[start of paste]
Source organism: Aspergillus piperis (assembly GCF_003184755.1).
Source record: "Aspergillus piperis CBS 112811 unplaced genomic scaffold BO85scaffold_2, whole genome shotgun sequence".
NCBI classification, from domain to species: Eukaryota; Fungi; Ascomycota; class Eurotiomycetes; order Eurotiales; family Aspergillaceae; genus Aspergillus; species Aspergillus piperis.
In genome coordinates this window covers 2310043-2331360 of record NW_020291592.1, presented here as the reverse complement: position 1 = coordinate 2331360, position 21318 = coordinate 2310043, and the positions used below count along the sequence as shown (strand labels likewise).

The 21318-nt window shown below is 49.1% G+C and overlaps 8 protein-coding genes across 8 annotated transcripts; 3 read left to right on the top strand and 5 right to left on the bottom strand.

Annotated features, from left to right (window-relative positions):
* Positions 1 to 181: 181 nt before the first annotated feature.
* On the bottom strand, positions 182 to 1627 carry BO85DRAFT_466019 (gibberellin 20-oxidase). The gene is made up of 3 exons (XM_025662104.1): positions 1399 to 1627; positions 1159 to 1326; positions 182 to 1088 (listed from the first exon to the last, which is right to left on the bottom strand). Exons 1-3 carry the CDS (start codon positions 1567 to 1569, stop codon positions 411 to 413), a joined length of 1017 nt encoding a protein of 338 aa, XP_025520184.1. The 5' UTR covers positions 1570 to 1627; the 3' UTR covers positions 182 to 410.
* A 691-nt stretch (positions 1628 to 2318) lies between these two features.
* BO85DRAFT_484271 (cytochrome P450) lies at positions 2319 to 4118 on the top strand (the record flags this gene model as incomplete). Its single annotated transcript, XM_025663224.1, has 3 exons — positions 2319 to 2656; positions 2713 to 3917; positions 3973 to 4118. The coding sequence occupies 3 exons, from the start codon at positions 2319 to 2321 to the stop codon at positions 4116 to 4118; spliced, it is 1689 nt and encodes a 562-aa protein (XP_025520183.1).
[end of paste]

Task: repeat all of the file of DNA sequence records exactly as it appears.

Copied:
Source organism: Aspergillus piperis (assembly GCF_003184755.1).
Source record: "Aspergillus piperis CBS 112811 unplaced genomic scaffold BO85scaffold_2, whole genome shotgun sequence".
NCBI classification, from domain to species: Eukaryota; Fungi; Ascomycota; class Eurotiomycetes; order Eurotiales; family Aspergillaceae; genus Aspergillus; species Aspergillus piperis.
In genome coordinates this window covers 2310043-2331360 of record NW_020291592.1, presented here as the reverse complement: position 1 = coordinate 2331360, position 21318 = coordinate 2310043, and the positions used below count along the sequence as shown (strand labels likewise).

The 21318-nt window shown below is 49.1% G+C and overlaps 8 protein-coding genes across 8 annotated transcripts; 3 read left to right on the top strand and 5 right to left on the bottom strand.

Annotated features, from left to right (window-relative positions):
* Positions 1 to 181: 181 nt before the first annotated feature.
* On the bottom strand, positions 182 to 1627 carry BO85DRAFT_466019 (gibberellin 20-oxidase). The gene is made up of 3 exons (XM_025662104.1): positions 1399 to 1627; positions 1159 to 1326; positions 182 to 1088 (listed from the first exon to the last, which is right to left on the bottom strand). Exons 1-3 carry the CDS (start codon positions 1567 to 1569, stop codon positions 411 to 413), a joined length of 1017 nt encoding a protein of 338 aa, XP_025520184.1. The 5' UTR covers positions 1570 to 1627; the 3' UTR covers positions 182 to 410.
* A 691-nt stretch (positions 1628 to 2318) lies between these two features.
* BO85DRAFT_484271 (cytochrome P450) lies at positions 2319 to 4118 on the top strand (the record flags this gene model as incomplete). Its single annotated transcript, XM_025663224.1, has 3 exons — positions 2319 to 2656; positions 2713 to 3917; positions 3973 to 4118. The coding sequence occupies 3 exons, from the start codon at positions 2319 to 2321 to the stop codon at positions 4116 to 4118; spliced, it is 1689 nt and encodes a 562-aa protein (XP_025520183.1).